China sends troops to Russia amid tensions with US

China sends troops to Russia amid tensions with US

China sends troops to Russia amid tensions with US

Photo: Poder360

Amid Growing tension with the USa China will send troops to Russia to participate in country-led joint military exerciseswhich also includes India, Belarus, Mongolia and Tajikistan, China’s Defense Ministry said on Wednesday.

The participation of China in joint exercises “It has nothing to do with the current international and regional situation,” the ministry said in a statement.

China’s Defense Ministry said its participation in the exercisess is part of a bilateral annual cooperation agreement underway with Russia. The last exercises of this kind took place in 2018, when China participated for the first time.

China’s People’s Liberation Army J-10 fighter jets perform military drills in joint training in Thailand Photo: Athit Perawongmetha/Reuters

“The aim is to deepen practical and friendly cooperation with the armies of the participating countries, increase the level of strategic collaboration between participating parties and strengthen the ability to respond to various security threats,” the statement said.

Last month, Moscow announced plans to hold exercises in “Vostok” from Aug. 30 to Sept. 5, even as it wages a costly war in Ukraine. He also said at the time that some foreign forces would participate, without naming them.

Just before Russia’s February 24 invasion of Ukraine, Beijing and Moscow announced a “no-limits” partnership. Russia’s eastern military district includes part of Siberia and has its headquarters in Khabarovsk, near the Chinese border.

Russia and China vs. USA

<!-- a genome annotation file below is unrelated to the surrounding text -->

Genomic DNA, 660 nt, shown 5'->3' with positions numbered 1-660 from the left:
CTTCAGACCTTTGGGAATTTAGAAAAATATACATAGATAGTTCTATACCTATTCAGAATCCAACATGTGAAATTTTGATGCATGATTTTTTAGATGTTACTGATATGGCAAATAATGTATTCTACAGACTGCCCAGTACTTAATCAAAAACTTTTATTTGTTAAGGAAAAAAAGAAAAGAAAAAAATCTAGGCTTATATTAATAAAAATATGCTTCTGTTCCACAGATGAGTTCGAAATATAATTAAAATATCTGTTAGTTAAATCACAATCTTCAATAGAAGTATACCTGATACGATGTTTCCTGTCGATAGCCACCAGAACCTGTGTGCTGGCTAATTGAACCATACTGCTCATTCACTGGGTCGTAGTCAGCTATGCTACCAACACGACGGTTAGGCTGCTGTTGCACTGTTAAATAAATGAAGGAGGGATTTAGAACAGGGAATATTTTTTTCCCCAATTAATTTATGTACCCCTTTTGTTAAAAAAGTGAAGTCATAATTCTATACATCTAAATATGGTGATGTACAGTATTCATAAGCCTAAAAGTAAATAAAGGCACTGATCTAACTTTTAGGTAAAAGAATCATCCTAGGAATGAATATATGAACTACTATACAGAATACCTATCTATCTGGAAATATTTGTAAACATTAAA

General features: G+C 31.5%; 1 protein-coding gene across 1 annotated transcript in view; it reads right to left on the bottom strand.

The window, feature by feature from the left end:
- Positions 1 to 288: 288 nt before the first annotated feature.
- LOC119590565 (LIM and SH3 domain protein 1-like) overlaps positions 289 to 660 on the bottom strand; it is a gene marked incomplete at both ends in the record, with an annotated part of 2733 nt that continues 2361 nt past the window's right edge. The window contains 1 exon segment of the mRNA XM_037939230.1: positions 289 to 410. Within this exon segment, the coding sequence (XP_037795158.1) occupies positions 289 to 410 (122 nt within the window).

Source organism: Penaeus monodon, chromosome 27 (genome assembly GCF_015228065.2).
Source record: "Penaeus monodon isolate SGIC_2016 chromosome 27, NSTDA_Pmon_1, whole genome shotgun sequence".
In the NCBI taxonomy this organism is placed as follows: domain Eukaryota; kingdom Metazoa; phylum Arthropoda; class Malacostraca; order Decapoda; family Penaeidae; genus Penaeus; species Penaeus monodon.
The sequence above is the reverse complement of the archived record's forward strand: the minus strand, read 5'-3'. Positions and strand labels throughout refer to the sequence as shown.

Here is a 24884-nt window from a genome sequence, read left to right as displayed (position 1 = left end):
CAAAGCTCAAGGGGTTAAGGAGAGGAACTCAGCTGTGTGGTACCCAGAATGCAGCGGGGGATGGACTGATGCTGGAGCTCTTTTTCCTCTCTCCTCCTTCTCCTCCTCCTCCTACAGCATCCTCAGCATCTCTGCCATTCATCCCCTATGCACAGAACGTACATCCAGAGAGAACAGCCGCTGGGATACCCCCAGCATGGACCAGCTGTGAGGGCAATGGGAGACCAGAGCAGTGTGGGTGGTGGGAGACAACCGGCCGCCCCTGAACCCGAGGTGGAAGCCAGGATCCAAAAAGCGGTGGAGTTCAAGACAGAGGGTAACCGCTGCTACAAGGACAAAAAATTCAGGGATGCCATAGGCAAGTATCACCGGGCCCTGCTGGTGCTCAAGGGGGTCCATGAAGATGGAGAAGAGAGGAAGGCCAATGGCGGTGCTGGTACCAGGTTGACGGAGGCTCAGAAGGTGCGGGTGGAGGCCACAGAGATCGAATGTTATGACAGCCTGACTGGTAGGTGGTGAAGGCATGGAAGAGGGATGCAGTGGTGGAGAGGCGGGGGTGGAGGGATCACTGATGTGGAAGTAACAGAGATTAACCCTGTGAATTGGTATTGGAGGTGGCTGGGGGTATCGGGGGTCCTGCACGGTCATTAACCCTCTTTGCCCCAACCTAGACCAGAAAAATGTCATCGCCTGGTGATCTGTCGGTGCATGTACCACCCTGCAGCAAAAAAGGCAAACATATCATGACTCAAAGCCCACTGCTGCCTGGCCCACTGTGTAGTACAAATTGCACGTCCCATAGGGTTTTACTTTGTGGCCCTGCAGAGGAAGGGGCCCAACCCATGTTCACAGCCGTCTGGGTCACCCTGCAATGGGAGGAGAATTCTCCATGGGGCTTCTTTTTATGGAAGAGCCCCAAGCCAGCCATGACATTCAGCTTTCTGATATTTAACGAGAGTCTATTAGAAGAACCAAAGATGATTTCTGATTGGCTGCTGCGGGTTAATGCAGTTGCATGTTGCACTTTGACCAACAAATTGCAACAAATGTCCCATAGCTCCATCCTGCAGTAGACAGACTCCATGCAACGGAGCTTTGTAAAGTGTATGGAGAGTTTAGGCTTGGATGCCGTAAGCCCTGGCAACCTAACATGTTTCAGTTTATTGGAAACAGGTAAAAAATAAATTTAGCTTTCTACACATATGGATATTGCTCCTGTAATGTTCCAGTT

The exercises come amid heightened tensions between Russia and China with the United States. Since the beginning of the war in Ukraine, China has shown increasing support for Russia, which has become the main ally of the Asian country. At the same time, Vladimir Putin became more dependent on the Chinese after the isolation imposed by the West.

According to international analyst Ishaan Tharoor of The Washington Post, “the autocratic leaders of China and Russia seem to be retreating further into the same corner.”

Russian President Vladimir Putin (left) and Chinese leader Xi Jinping at a meeting in Beijing in February 2022: pledges of an ‘unlimited’ partnership Photo: Alexei Druzhinin / Sputnik, Kremlin Pool Photo via AP

That’s because the “Russian invasion of Ukraine has made Russian President Vladimir Putin persona non grata across Europe and isolated the Kremlin from Western capitals, where governments have deployed a series of sweeping sanctions against Russia.”

Meanwhile, China under President Xi Jinping is hardly a global pariah. But its “escalation of military exercises around democratic Taiwan, its expanding naval presence across the Pacific and its relentless crackdowns in Hong Kong and Xinjiang are putting Beijing on a geopolitical collision course with the United States and its allies.”

Understanding the China-US Crisis

This week Zhang Hanhui, the Chinese ambassador to Moscow, attacked the US for allegedly fanning the conflict in Ukraine. “As the initiator and main instigator of the Ukrainian crisis, the US government, while imposing unprecedented and extensive sanctions against Russia, continues to supply weapons and military equipment to Ukraine,” Zhang told Russian state news agency Tass. “Its ultimate goal is to exhaust and crush Russia with a protracted war and the club of sanctions.”

Earlier, Putin’s press secretary, Dmitri Peskov, had lashed out at Washington over US House Speaker Nancy Pelosi’s controversial visit to Taiwan. “It’s not a line designed to support freedom and democracy,” Peskov said. “This is pure provocation. It is necessary to call these maneuvers what they really are.”

Rising tensions across Taiwan

The announcement comes amid one of the most tense moments between the United States and China in recent years.

Tensions began to escalate in June, when the Speaker of the US House of Representatives, Nancy Pelosi, paid a visit to Taiwan.

The Chinese government claims the island as part of its territory – while the local government, historically opposed to the Chinese Communist Party, which rules the country, wants independence.

Beijing considered the visit a provocation by the US, which maintains a policy of ambiguity towards the island – Washington does not recognize Taiwan as independent, but maintains relations with the local government.

Since then, Chinese military planes and ships have been carrying out constant military exercises around Taiwan and with numerous invasions of the island’s airspace.

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